COMPANIES should brace themselves for a boom in the volume of online complaints as the social-media generation reaches the optimum age for airing their gripes about substandard goods and services.
A study found that the average consumer sacrifices the equivalent of two days a year complaining to companies and organisations – either on the phone, in person, by letter or via social media.
However, 18-24 year olds are 60 per cent more likely to use social media networks such as Facebook or Twitter to voice their grievances than other age groups – and are about to enter the phase in their lives when they will begin to experience poor service from organisations such as banks, retailers and utility companies.
The report found that 25 is the age at which the propensity to complain matures – meaning that companies are likely to experience a major increase in online gripes in the coming months, as customers use social networks both to find a solution to their problem and vent their anger online.
“Passing the buck simply isn’t going to work as consumers get more adept at social media,” said David Moody, head of product strategy for Kana Software, which compiled the report.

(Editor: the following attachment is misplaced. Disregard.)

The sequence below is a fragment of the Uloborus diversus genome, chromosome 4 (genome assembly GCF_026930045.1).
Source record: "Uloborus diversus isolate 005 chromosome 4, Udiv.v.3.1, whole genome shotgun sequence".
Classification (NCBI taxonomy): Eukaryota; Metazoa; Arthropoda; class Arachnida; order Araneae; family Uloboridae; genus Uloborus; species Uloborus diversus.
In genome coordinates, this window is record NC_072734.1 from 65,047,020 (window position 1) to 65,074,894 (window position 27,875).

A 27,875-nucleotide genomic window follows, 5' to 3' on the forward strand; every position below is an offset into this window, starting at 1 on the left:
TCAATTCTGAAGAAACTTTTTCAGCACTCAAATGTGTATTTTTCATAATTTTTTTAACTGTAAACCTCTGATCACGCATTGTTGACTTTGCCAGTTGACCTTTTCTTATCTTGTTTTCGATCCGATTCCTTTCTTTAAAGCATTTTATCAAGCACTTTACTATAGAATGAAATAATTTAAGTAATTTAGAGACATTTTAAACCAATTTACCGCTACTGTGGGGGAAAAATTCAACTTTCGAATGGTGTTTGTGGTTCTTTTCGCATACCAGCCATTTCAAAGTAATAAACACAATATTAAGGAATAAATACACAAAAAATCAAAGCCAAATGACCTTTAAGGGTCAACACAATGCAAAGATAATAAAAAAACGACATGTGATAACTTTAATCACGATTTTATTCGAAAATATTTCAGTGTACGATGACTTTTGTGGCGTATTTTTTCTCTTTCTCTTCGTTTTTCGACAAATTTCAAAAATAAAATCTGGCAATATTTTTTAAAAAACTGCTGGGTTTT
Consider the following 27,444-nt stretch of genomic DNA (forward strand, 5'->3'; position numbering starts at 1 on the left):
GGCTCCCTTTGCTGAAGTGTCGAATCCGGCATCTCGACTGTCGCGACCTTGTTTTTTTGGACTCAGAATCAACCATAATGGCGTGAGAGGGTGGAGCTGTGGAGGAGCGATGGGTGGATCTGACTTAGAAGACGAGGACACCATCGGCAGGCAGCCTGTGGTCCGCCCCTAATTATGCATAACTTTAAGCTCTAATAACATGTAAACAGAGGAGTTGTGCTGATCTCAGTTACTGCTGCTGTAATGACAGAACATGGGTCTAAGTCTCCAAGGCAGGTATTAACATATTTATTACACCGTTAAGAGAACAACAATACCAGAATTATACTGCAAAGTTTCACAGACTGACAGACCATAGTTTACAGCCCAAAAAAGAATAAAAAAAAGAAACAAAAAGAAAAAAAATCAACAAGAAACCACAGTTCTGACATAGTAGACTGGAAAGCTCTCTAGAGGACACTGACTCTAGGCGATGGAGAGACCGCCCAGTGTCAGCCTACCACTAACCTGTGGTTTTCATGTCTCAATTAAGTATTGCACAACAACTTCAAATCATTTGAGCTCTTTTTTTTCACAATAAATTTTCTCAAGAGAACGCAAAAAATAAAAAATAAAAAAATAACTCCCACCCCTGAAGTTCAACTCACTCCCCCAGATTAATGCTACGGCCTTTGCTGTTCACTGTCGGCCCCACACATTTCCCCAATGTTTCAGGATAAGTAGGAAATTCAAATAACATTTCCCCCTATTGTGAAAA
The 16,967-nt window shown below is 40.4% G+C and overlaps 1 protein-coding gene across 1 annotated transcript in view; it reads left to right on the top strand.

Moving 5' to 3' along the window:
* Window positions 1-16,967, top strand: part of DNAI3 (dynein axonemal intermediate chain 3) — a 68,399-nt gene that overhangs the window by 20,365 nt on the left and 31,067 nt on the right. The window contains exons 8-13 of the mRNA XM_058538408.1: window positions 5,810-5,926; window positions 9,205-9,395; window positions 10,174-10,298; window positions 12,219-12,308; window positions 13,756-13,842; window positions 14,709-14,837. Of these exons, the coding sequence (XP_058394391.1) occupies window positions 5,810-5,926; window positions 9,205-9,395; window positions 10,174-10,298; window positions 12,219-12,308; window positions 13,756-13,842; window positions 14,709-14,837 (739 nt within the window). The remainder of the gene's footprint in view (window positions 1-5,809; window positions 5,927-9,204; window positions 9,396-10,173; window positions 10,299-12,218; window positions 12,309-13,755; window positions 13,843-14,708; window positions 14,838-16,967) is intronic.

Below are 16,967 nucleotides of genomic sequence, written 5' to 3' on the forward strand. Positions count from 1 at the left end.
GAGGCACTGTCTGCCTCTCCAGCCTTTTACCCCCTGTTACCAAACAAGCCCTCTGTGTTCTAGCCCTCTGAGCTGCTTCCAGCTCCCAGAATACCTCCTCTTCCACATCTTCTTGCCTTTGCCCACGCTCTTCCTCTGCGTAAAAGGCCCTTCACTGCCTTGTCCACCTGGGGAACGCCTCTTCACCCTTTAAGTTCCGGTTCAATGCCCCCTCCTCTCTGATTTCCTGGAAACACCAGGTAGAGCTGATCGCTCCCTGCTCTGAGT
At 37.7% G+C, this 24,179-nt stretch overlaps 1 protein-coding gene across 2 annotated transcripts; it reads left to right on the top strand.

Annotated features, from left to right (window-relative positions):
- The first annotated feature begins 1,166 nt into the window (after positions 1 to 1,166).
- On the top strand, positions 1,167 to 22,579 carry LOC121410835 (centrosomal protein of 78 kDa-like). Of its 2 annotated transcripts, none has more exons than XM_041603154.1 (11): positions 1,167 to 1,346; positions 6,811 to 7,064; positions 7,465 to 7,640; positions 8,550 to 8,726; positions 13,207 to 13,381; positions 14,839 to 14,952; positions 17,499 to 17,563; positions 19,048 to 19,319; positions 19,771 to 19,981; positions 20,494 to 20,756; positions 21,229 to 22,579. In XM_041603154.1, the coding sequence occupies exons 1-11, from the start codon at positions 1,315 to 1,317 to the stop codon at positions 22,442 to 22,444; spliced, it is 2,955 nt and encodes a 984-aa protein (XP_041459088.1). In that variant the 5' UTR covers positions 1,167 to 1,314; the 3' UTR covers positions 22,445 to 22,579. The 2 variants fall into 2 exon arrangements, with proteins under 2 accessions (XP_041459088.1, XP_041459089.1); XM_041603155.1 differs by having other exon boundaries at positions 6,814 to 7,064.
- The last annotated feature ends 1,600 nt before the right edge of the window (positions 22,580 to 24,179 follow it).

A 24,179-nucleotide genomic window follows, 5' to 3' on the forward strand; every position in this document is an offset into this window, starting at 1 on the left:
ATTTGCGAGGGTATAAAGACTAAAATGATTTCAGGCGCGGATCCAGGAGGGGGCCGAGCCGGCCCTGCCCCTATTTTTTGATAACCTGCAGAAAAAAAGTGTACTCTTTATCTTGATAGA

“It is easier than ever for customers to make truly informed choices and it is also becoming easier for consumers to shift service providers if they are disenchanted.”
The firm said it believed that the vast majority of complaints will take place online within five years as an increasing number of internet-savvy consumers become disgruntled with their service experience.
Mr Moody added: “Complaining customers are already tech- savvy and for the first time in the history of technology, they’re ahead of most organisations that they complain to.”
Earlier this month, the potential impact of social media-savvy complainants on organisations was highlighted when disgruntled customer Hasan Syed paid for a promoted tweet to raise the profile of his complaint to British Airways about his father’s lost baggage.
The tweet went viral, generating substantial media coverage and broadcasting Mr Syed’s gripe to the world.
Colin Borland, head of external affairs at the Federation of Small Businesses in Scotland, said companies needed to raise their game to cope with the onslaught of complaints already filed online.
“People are learning that if a complaint is in the public domain and is not handled correctly, it can be damaging,” he said. “Large companies are already employing someone to look after the social-media side of their business – but it is something which everyone needs to do now.”
Mr Borland said the tourism industry had already had to adapt to a high level of online complaints through the advent of sites such as TripAdvisor, where travellers can post reviews of hotels, restaurants and tourist attractions online.